Learn about oils and how to use them in a healthy way.
I see many famous chef's burn butter or olive oil in their skillet then lay a raw angus stake over it and proceed to fry the meat. The unfortunate thing about caramelization, grilling, frying, toasting or making charbroiled food is that we are changing the chemical makeup of the oil by oxidizing it, rendering it inflammatory to our bodies. In fact when we surpass the smoke point of any oil, whether processed oils or oils found in foods we may expose to high heat, we create what are called Reactive Oxidative Species (ROS), these ROS's cause DNA damage which is the preliminary step towards a change for the worst in cell structure and function leading to things like cancer. Another chemical called Advanced Glycated End Products (AGE) literally do what they acronym states, they make us age! AGE's are harmful compounds that are formed when protein or fat combine with sugar in the bloodstream. This process is called glycation.
Fortunately, your body has mechanisms to eliminate these harmful compounds, including those involving antioxidant and enzymatic activity. When you consume too many AGEs — or too many form spontaneously — your body can’t keep up with eliminating them. Thus, they accumulate. While low levels are generally nothing to worry about, high levels have been shown to cause oxidative stress and inflammation.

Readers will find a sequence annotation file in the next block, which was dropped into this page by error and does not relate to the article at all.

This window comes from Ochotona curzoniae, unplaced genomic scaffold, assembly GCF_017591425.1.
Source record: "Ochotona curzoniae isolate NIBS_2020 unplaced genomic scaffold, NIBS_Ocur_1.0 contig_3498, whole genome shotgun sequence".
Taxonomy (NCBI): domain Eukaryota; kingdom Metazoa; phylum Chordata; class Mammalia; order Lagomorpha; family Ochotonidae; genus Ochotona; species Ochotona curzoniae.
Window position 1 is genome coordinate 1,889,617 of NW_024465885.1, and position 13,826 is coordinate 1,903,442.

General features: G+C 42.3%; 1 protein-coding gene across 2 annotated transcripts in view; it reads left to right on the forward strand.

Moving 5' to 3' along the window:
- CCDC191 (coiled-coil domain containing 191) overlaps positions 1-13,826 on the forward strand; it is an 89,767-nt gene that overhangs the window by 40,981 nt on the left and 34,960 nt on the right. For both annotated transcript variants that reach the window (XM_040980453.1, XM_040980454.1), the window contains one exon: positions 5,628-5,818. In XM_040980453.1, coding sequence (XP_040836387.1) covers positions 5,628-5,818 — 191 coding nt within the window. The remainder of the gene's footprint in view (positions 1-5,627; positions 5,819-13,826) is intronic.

What oils you should and shouldn't use for cooking:
Oils or fats with higher smoke points are ideal for cooking and baking. The higher the smoke point, the higher heat you can use to cook the particular ingredient which may need higher heat. If you see smoke, even if it does not smell burnt, coming off the pan, you have surpassed the smoke point and have created a pro-inflmmatory oil, which when consumed causes inflammation in the body.
I am also against the use of seed oils as they may be culprits to gallbladder stones and are pro-inflammatory and sensitive to oxidation. Seeds can carry toxins to protect themselves, which transfers over to us when we ingest them. Research on this front has been lazy.
You also want to reduce saturated fat consumption which comes from animal fats and coconut oil (typically high smoke points). Especially if you have been told by your doctor you have high cholesterol. Very small amounts of coconut oil/ cream or milk seldomly is healthy for you in a balanced diet.
Stay away from any oil that says "refined". This makes the oil more shelf stable and raises the smoke point but has poor cardiovascular health implications.
The best oil to cook with in my opinion is avocado oil, with a smoke point of 500-520 F. Make sure you always use oils stored in a dark glass container and are storing it away from the sun or heat in a cool place. Investing in such oils is extremely beneficial to your health and well-being.
I personally do not cook with olive oil unless what I am cooking requires very low heat. I prefer to use it off the stove. Olive oils' smoke points is: 320-350 F and if refined, which you shouldn't be using anyway, the smoke point is: 440-470 F.
Coconut oil has a smoke point between 350-360 F, and can be used seldomly for cooking or if you want this particular flavour once in a while in your dish.